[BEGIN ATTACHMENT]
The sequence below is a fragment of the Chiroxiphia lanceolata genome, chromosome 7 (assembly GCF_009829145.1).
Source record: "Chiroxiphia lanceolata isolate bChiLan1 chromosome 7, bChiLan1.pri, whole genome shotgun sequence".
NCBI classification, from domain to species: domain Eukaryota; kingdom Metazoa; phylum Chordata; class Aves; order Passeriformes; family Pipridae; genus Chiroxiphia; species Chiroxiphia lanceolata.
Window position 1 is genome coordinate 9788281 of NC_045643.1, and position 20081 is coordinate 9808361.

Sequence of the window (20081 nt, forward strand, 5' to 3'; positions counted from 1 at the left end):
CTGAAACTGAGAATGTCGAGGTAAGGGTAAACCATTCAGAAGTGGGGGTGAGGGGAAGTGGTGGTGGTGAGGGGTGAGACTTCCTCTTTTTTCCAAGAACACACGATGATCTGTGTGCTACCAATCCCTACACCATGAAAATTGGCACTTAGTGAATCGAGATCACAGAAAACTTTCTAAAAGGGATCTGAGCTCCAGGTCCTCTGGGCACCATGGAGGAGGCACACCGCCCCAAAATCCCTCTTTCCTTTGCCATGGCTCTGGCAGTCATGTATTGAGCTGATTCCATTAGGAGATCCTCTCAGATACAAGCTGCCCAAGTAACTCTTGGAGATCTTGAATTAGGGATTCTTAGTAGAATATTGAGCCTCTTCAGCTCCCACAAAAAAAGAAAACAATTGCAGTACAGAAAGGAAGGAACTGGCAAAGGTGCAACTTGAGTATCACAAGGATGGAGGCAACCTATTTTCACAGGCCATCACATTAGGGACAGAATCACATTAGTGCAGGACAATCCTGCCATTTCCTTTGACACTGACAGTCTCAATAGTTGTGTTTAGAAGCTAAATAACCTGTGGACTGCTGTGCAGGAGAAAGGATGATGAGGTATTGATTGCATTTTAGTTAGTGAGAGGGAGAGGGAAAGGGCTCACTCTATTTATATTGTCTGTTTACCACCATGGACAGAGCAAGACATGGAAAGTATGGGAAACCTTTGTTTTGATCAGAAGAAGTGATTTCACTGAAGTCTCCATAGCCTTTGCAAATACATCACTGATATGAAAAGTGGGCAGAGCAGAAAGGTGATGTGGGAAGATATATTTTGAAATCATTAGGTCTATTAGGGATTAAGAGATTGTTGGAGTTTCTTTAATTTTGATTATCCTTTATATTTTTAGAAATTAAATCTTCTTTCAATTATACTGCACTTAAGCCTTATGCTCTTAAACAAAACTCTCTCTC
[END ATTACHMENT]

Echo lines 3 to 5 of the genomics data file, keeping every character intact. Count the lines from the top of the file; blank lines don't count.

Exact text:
NCBI classification, from domain to species: domain Eukaryota; kingdom Metazoa; phylum Chordata; class Aves; order Passeriformes; family Pipridae; genus Chiroxiphia; species Chiroxiphia lanceolata.
Window position 1 is genome coordinate 9788281 of NC_045643.1, and position 20081 is coordinate 9808361.

Sequence of the window (20081 nt, forward strand, 5' to 3'; positions counted from 1 at the left end):